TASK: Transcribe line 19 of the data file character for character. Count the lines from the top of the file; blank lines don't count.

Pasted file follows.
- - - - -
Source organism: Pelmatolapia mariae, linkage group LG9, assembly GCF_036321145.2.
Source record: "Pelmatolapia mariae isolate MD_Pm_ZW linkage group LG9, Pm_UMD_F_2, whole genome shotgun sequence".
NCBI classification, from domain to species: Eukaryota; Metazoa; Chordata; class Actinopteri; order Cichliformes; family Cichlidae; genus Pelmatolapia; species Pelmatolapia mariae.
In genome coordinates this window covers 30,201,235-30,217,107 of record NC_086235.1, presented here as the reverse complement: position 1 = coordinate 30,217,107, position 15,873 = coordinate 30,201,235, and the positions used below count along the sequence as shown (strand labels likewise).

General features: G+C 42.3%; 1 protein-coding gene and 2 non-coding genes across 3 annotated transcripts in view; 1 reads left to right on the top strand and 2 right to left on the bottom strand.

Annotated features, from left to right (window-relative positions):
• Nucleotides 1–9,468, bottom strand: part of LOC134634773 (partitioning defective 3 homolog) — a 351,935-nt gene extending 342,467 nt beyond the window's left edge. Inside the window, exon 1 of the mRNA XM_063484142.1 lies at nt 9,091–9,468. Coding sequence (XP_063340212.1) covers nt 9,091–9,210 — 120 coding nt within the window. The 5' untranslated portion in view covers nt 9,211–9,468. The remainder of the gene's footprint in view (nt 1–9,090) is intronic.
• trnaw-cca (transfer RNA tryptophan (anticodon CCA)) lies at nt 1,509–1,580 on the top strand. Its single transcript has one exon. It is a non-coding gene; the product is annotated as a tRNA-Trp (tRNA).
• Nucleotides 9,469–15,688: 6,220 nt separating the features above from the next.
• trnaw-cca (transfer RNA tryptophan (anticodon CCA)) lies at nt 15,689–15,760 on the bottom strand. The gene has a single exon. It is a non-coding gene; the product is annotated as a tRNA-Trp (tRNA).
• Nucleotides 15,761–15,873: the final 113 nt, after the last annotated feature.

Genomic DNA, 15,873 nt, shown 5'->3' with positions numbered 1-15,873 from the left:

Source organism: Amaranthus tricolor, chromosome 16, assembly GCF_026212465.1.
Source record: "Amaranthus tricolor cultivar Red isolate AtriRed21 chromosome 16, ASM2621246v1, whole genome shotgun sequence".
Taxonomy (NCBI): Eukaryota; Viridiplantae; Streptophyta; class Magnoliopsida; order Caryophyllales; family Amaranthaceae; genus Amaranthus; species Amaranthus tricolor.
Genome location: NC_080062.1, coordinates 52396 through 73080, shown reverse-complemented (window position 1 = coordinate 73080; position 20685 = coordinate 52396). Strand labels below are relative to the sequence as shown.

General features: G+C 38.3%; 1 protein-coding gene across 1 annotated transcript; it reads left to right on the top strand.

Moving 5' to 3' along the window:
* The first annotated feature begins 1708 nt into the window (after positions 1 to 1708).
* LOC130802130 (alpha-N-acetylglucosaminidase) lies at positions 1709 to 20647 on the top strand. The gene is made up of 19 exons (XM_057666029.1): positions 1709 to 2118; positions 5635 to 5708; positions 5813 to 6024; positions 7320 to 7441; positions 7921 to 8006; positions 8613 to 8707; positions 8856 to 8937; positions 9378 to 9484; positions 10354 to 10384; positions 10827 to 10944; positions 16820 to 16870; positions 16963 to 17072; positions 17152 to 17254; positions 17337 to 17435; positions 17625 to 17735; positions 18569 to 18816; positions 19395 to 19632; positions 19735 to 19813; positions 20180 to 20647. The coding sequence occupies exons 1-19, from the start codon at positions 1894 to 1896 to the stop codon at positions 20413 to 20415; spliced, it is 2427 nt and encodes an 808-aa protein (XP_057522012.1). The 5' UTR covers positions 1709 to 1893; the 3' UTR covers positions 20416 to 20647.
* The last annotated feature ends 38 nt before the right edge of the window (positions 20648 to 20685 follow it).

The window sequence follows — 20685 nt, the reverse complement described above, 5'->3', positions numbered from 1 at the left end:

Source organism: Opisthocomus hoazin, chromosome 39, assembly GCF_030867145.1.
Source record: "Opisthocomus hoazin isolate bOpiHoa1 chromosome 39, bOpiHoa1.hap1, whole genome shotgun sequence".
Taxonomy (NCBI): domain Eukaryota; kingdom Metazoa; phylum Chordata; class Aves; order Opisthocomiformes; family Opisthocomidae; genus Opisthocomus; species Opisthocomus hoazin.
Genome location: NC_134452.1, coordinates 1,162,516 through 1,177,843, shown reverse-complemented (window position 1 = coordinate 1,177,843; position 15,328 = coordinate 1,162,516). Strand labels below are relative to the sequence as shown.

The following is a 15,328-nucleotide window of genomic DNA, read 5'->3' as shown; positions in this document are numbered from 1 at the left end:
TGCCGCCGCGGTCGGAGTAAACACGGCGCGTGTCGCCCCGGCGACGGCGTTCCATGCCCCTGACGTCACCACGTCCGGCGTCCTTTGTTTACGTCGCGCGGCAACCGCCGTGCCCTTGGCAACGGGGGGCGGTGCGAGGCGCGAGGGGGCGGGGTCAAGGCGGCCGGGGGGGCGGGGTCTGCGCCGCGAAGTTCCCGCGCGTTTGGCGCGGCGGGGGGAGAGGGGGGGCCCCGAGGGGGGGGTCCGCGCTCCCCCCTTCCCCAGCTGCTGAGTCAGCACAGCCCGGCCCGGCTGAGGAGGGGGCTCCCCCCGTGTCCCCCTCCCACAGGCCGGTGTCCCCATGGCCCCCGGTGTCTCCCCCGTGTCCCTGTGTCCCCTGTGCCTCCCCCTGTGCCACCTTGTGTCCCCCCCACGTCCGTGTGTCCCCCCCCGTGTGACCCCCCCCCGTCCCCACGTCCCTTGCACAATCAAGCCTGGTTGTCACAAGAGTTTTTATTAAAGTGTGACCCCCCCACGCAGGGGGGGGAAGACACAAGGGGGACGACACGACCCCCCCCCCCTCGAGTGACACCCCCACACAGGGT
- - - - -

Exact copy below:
* The first annotated feature begins 1708 nt into the window (after positions 1 to 1708).